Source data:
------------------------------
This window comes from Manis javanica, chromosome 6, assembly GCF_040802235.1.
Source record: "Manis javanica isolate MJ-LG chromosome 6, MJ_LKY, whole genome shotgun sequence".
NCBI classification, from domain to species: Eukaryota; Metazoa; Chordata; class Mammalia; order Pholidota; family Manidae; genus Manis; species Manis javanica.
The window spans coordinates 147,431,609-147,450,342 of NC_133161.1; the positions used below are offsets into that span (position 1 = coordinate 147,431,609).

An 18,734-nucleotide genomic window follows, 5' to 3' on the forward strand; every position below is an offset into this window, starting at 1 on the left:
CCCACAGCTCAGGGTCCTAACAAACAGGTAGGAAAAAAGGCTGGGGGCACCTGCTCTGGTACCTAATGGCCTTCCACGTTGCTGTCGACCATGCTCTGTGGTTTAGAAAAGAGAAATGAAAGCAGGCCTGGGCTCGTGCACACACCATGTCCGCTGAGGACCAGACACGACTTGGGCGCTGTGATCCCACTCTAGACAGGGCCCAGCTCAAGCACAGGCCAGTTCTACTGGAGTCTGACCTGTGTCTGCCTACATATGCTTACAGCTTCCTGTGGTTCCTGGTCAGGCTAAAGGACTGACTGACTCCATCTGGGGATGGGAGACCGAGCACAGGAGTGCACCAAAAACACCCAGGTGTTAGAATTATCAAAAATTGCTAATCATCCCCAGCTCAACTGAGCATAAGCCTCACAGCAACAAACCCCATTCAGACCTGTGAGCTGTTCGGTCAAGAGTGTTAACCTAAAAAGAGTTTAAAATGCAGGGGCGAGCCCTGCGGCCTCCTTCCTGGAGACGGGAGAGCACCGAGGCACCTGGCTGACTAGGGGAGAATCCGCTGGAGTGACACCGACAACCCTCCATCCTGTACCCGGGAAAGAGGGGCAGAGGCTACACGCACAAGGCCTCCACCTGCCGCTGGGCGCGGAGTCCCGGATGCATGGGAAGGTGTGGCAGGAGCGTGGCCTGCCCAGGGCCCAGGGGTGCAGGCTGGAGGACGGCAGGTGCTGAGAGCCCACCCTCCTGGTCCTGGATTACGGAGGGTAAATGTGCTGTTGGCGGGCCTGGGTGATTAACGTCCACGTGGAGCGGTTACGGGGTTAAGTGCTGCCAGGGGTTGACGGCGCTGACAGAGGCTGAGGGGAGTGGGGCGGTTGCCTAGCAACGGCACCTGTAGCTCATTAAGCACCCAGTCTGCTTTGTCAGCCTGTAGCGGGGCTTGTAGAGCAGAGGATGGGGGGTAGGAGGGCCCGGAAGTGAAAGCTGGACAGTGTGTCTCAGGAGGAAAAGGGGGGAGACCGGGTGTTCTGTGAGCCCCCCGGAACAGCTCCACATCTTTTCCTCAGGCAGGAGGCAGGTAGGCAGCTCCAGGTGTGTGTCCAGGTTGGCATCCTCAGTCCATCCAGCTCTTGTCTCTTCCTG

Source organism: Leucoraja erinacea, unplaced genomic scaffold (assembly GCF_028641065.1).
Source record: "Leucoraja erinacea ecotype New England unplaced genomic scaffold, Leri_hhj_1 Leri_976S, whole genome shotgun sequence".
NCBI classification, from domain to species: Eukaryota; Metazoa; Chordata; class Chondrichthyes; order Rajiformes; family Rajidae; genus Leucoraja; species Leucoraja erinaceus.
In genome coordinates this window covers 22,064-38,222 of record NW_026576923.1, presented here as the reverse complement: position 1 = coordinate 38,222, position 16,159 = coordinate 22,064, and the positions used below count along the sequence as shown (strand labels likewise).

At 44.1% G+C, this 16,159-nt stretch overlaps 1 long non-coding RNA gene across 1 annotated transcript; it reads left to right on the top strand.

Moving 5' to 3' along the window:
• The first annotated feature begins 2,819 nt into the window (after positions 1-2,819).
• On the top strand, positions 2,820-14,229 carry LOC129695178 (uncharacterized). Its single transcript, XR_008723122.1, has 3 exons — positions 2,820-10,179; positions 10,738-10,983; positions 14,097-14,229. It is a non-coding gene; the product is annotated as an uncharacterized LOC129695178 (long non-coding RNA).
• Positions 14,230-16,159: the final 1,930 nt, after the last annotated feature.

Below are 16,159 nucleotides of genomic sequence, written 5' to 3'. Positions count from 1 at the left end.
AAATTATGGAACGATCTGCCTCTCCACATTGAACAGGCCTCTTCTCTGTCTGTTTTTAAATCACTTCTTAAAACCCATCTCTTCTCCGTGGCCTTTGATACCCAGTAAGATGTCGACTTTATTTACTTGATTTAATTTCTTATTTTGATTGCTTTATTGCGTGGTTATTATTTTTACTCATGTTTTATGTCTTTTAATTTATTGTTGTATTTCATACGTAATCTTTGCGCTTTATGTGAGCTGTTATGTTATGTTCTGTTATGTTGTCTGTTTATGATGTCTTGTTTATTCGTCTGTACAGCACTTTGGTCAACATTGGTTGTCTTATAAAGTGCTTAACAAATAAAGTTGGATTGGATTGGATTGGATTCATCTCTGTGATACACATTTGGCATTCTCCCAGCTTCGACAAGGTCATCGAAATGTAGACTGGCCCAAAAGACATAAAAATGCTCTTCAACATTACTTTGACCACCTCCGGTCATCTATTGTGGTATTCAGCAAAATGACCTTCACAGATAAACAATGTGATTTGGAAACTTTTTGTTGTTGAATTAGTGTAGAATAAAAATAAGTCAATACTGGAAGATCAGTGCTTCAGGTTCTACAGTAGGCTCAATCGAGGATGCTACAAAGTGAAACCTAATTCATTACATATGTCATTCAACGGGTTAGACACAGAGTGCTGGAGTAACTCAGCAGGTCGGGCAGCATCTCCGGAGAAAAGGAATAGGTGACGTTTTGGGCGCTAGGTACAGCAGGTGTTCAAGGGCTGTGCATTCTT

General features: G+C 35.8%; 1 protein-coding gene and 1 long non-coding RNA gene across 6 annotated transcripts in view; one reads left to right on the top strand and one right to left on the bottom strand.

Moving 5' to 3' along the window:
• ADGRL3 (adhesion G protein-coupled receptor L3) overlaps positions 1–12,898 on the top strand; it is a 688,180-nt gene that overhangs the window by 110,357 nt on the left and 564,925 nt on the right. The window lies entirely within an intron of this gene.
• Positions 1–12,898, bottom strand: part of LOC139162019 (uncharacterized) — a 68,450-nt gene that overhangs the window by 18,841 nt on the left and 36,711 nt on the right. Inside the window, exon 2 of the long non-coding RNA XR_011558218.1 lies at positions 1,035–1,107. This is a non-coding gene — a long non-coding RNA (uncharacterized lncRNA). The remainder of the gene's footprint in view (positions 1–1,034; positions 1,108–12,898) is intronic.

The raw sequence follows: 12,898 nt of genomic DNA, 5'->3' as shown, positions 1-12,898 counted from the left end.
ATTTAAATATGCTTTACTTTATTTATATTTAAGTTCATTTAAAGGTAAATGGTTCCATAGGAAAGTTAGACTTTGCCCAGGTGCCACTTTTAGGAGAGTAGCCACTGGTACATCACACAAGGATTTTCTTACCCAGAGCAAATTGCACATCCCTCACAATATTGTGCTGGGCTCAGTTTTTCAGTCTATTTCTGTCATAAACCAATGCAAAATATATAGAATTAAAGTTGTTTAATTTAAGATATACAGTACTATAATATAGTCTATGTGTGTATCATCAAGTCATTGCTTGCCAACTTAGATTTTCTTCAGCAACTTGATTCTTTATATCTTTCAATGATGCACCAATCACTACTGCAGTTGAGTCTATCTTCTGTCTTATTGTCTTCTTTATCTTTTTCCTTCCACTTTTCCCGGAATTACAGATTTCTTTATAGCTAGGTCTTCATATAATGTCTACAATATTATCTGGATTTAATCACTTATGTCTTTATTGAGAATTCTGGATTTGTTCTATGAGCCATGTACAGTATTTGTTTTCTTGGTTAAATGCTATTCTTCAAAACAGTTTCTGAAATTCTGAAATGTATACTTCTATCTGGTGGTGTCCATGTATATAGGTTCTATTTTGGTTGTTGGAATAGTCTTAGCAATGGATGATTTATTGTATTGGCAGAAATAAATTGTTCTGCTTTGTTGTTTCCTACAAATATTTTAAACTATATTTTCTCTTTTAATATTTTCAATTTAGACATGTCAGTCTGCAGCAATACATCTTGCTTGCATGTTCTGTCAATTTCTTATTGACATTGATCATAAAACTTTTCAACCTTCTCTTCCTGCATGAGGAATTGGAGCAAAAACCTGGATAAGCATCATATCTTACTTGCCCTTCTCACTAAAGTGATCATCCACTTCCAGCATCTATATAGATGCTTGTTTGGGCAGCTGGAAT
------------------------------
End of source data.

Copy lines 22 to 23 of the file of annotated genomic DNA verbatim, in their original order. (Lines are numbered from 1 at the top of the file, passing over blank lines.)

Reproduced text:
The raw sequence follows: 12,898 nt of genomic DNA, 5'->3' as shown, positions 1-12,898 counted from the left end.
ATTTAAATATGCTTTACTTTATTTATATTTAAGTTCATTTAAAGGTAAATGGTTCCATAGGAAAGTTAGACTTTGCCCAGGTGCCACTTTTAGGAGAGTAGCCACTGGTACATCACACAAGGATTTTCTTACCCAGAGCAAATTGCACATCCCTCACAATATTGTGCTGGGCTCAGTTTTTCAGTCTATTTCTGTCATAAACCAATGCAAAATATATAGAATTAAAGTTGTTTAATTTAAGATATACAGTACTATAATATAGTCTATGTGTGTATCATCAAGTCATTGCTTGCCAACTTAGATTTTCTTCAGCAACTTGATTCTTTATATCTTTCAATGATGCACCAATCACTACTGCAGTTGAGTCTATCTTCTGTCTTATTGTCTTCTTTATCTTTTTCCTTCCACTTTTCCCGGAATTACAGATTTCTTTATAGCTAGGTCTTCATATAATGTCTACAATATTATCTGGATTTAATCACTTATGTCTTTATTGAGAATTCTGGATTTGTTCTATGAGCCATGTACAGTATTTGTTTTCTTGGTTAAATGCTATTCTTCAAAACAGTTTCTGAAATTCTGAAATGTATACTTCTATCTGGTGGTGTCCATGTATATAGGTTCTATTTTGGTTGTTGGAATAGTCTTAGCAATGGATGATTTATTGTATTGGCAGAAATAAATTGTTCTGCTTTGTTGTTTCCTACAAATATTTTAAACTATATTTTCTCTTTTAATATTTTCAATTTAGACATGTCAGTCTGCAGCAATACATCTTGCTTGCATGTTCTGTCAATTTCTTATTGACATTGATCATAAAACTTTTCAACCTTCTCTTCCTGCATGAGGAATTGGAGCAAAAACCTGGATAAGCATCATATCTTACTTGCCCTTCTCACTAAAGTGATCATCCACTTCCAGCATCTATATAGATGCTTGTTTGGGCAGCTGGAAT